The golf stance is a crucial piece to your golf setup but there are many ways to setup to a golf ball. In most golf instruction magazines you will see a stance/setup that is basically a one size fit all style, however, this is impossible due to the unique physical traits that golfers have.
A golf stance that aligns your body perfectly parallel to the target may be ideal in a perfect world for beginners but if any observer were to take a look at any average golfer or Tour player he/she would see that everyone employs different golf stances for their swings. The reason would be because of numerous variables such as physical build, ball position, release sequence, swing path, impact point, etc.
In case you are a beginner at this game and looking for a place to start then you may want to start out aligning your body parallel to your target so you can develop a feel for the swing plane and impact. Once you start making consistent contact you will then be able to modify your golf stance based on your results.
As for avid golfers, in order for you to figure out the best golf alignment for your swing you will need to observe your swing path and face angle at impact. An easy way to determine these two factors would be to pay attention to your ball flight and knowing the rules that produces it.
For example, a draw occurs when contact is made on the back side of the arc with the direction of the clubhead moving right of the target line(Club Path). The clubface has to be open to the target line but closed to the club path at impact.
To understand what this means look Fred Couples below.
The red arrow is the direction the face of the club is pointing at impact. The blue arrow is the direction the club is moving through impact. The ball will start 85% to the face and then will curve due to the separation of the face and path.
As for hitting a fade, contact is made on the front side of the arc with the direction of the clubhead moving left of the target line(Club Path). The clubface will need to be pointed left of the target line but slightly open to the club path at impact.
The following picture of Ryan Moore will help:
The red arrow is the direction the face is pointing at impact and the blue arrow is the direction the club was moving through impact. Due to this separation of the face and path of clubhead, the result is a fade.
If you would like to learn more on these rules and how they can be applied to your game, please visit the D-Plane.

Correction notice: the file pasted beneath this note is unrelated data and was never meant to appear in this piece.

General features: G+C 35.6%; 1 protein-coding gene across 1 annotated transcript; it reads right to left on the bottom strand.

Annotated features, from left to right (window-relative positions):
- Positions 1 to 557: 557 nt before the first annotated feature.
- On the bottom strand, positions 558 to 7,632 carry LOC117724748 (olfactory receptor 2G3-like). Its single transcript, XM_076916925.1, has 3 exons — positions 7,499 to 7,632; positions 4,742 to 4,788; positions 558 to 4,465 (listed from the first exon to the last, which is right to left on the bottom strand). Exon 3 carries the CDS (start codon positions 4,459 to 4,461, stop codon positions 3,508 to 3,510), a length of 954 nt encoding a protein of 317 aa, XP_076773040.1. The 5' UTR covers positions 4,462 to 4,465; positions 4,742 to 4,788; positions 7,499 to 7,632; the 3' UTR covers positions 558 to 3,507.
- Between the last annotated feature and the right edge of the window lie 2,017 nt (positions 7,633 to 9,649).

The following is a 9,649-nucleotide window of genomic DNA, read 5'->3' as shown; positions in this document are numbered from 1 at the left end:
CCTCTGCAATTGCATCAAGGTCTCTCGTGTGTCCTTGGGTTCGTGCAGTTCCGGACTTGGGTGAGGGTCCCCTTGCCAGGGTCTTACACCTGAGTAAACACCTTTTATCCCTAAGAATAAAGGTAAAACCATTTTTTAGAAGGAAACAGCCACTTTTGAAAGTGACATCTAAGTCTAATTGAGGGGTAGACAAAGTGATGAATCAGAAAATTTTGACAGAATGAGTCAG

The best way you can find out your club path and face angles at impact would be to get on a TrackMan, FlightScope, or ForeSight device. All 3 devices use either radar or high speed cameras to measure multiple variables in your swing. To find a one of these devices you will need to do a little research in your area on which teaching professionals that carry it or you can visit a fitting day at a facility nearest you.
Most club fitting days will have a measuring device on site to enhance the fitting process for the manufacturer's clubs. This would be an excellent way to test your swing variables that is usually free or at a minimum price for the session.
To find a club fitting day near you, search all the major club manufacturer websites and you should find a page with events near you that displays all the locations they plan on doing a fitting day at.
Once you know your numbers you can then start to make the adjustments that are needed to enhance your golf stance.
For an example, if you are comfortable playing a left to right fade and would like to make it consistent then the easiest way to ensure a fade every time would be to align your feet, knees, hips slightly left of the target line while keeping your shoulders square. If this doesn't do the trick then turn your left foot out about 25 degrees and this should help.
By setting up in this stance you are increasing the chances of coming through impact zone with the club path left of the target line which is a must in order to ensure a fade back to the target. You would then need to have the clubface open to the club path at impact so it produces a fade.
To learn more about playing the fade then please visit Golf Fade.
If you find yourself comfortable playing a right to left draw and would like to make this your pattern then you can move the ball position back, lean the shaft of the club forward, and turn right foot out 30 degrees.
Setting up this way will increase your chances of approaching the ball from the inside which will have your club path direction moving to the right of the target line. This is a key essential in producing a draw as it will help ensure the club path is moving to the right of the target line with the face closed to that path so it will produce a draw back to your target.
To learn more about the draw then please visit Golf Draw.
You should now understand how important the golf stance is for your game. By matching your stance to your swing pattern, you should start becoming more consistent.
However, there are many variables to setting up for success that it may require you to contact a local teaching professional to help you figure out the setup that best suits your game. If you have any questions in regards to the correct golf stance to employ for your game, then feel free to ask me over in the Golf Questions Section.
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